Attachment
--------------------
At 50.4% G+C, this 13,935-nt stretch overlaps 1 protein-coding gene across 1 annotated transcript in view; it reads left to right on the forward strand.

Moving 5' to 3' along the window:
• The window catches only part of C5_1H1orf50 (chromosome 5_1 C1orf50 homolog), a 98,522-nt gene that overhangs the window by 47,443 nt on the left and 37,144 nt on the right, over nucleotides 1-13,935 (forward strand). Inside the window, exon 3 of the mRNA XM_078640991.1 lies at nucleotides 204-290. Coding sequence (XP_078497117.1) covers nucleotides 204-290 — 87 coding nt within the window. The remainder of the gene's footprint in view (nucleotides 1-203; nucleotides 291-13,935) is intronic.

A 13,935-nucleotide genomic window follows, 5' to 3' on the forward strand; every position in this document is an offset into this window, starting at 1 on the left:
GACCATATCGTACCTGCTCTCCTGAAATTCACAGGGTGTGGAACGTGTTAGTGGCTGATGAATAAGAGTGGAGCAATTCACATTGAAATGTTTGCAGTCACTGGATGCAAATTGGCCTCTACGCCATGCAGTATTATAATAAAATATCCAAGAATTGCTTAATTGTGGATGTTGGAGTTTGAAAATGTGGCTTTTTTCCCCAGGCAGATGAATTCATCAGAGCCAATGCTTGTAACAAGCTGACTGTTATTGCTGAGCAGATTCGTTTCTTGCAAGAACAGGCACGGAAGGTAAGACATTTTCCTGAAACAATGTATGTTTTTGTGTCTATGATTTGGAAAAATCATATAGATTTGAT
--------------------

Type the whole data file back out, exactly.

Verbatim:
At 50.4% G+C, this 13,935-nt stretch overlaps 1 protein-coding gene across 1 annotated transcript in view; it reads left to right on the forward strand.

Moving 5' to 3' along the window:
• The window catches only part of C5_1H1orf50 (chromosome 5_1 C1orf50 homolog), a 98,522-nt gene that overhangs the window by 47,443 nt on the left and 37,144 nt on the right, over nucleotides 1-13,935 (forward strand). Inside the window, exon 3 of the mRNA XM_078640991.1 lies at nucleotides 204-290. Coding sequence (XP_078497117.1) covers nucleotides 204-290 — 87 coding nt within the window. The remainder of the gene's footprint in view (nucleotides 1-203; nucleotides 291-13,935) is intronic.

A 13,935-nucleotide genomic window follows, 5' to 3' on the forward strand; every position in this document is an offset into this window, starting at 1 on the left:
GACCATATCGTACCTGCTCTCCTGAAATTCACAGGGTGTGGAACGTGTTAGTGGCTGATGAATAAGAGTGGAGCAATTCACATTGAAATGTTTGCAGTCACTGGATGCAAATTGGCCTCTACGCCATGCAGTATTATAATAAAATATCCAAGAATTGCTTAATTGTGGATGTTGGAGTTTGAAAATGTGGCTTTTTTCCCCAGGCAGATGAATTCATCAGAGCCAATGCTTGTAACAAGCTGACTGTTATTGCTGAGCAGATTCGTTTCTTGCAAGAACAGGCACGGAAGGTAAGACATTTTCCTGAAACAATGTATGTTTTTGTGTCTATGATTTGGAAAAATCATATAGATTTGAT